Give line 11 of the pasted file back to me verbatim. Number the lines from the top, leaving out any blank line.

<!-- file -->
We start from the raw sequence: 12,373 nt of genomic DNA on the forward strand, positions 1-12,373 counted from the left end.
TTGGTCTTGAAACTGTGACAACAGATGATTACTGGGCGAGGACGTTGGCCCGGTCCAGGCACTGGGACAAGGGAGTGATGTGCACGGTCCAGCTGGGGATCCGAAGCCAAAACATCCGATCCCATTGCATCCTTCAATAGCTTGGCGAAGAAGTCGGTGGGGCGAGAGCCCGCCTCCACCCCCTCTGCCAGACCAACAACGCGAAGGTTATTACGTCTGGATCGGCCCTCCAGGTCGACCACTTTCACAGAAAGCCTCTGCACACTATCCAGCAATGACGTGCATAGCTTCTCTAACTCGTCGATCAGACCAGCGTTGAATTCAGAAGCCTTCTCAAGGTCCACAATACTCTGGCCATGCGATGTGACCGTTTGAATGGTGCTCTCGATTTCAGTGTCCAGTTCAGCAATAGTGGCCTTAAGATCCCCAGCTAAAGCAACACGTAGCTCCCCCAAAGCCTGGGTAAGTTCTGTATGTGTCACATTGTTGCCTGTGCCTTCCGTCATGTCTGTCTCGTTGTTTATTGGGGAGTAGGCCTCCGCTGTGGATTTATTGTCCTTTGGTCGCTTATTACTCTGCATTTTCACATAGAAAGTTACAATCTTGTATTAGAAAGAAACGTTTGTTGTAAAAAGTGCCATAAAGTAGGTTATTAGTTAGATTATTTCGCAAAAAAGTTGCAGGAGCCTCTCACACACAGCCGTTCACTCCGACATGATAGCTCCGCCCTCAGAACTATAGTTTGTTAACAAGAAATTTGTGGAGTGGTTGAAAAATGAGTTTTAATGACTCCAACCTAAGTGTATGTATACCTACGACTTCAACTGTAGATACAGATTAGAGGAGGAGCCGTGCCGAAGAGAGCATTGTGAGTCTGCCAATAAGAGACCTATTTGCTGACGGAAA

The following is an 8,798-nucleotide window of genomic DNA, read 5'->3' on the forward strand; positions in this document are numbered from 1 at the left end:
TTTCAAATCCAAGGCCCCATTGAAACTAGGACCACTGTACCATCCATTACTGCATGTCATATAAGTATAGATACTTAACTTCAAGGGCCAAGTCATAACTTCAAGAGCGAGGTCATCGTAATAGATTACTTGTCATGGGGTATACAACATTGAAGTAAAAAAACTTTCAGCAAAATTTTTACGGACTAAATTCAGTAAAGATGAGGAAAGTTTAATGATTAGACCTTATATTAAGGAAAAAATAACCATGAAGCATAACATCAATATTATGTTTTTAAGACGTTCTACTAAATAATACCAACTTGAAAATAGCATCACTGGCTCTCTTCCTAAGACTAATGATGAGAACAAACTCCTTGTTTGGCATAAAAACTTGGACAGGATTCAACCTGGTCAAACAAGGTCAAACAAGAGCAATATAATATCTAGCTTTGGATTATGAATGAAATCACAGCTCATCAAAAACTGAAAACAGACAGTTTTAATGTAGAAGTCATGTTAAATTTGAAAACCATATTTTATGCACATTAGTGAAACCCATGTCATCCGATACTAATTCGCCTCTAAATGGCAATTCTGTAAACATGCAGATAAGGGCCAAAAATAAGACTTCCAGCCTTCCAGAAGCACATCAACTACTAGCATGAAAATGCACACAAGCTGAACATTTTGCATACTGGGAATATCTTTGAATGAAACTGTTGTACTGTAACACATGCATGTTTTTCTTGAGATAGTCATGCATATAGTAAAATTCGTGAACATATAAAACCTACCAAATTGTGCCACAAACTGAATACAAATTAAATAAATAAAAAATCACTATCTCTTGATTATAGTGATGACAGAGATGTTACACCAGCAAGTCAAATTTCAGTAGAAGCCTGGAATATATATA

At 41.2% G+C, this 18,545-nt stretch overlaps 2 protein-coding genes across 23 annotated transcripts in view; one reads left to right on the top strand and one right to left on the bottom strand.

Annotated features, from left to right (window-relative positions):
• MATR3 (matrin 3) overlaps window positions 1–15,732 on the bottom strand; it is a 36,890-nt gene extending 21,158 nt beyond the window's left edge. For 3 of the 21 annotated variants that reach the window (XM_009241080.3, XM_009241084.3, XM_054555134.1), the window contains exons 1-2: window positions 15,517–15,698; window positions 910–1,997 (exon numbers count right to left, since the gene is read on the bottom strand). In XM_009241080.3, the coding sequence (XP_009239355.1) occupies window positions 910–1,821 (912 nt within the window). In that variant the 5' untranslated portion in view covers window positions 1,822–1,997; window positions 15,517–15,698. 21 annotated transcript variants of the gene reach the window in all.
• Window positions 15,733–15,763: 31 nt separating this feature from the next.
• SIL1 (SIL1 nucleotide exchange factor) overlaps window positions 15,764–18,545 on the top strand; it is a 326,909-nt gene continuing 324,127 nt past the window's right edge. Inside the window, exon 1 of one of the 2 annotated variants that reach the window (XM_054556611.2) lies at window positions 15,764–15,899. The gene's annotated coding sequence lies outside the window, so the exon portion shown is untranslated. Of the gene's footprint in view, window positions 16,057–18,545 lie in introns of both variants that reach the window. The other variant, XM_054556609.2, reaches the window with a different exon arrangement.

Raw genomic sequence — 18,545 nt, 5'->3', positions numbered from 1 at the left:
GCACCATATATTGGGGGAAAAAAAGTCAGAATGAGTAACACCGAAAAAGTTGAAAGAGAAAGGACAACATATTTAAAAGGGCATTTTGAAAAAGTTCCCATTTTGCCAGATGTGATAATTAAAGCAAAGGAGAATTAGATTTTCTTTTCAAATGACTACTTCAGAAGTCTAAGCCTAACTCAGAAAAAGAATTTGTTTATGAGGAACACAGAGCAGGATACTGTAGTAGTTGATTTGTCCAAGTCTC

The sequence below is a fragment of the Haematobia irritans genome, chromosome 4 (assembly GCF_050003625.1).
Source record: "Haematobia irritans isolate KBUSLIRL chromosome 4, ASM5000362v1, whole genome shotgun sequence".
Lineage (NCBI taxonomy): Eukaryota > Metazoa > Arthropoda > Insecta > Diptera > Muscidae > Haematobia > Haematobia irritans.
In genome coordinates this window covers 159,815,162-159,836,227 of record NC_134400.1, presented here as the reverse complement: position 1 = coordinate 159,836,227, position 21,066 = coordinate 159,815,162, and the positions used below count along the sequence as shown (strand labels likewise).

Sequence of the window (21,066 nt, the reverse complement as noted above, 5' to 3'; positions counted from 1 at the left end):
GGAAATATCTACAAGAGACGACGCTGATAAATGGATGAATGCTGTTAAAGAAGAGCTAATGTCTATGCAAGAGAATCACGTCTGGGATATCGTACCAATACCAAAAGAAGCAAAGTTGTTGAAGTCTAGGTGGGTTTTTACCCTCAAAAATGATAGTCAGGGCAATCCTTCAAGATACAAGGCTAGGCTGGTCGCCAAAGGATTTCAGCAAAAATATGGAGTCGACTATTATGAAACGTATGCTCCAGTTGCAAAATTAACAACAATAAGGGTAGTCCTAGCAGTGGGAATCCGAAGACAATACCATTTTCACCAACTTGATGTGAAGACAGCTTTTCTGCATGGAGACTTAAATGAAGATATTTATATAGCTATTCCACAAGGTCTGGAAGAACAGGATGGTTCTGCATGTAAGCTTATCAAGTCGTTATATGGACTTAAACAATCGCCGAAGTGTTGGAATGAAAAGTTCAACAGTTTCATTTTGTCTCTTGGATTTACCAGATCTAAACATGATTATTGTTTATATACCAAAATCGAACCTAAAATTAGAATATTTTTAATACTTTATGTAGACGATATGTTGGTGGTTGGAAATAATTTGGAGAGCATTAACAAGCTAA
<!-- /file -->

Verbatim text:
GCACCATATATTGGGGGAAAAAAAGTCAGAATGAGTAACACCGAAAAAGTTGAAAGAGAAAGGACAACATATTTAAAAGGGCATTTTGAAAAAGTTCCCATTTTGCCAGATGTGATAATTAAAGCAAAGGAGAATTAGATTTTCTTTTCAAATGACTACTTCAGAAGTCTAAGCCTAACTCAGAAAAAGAATTTGTTTATGAGGAACACAGAGCAGGATACTGTAGTAGTTGATTTGTCCAAGTCTC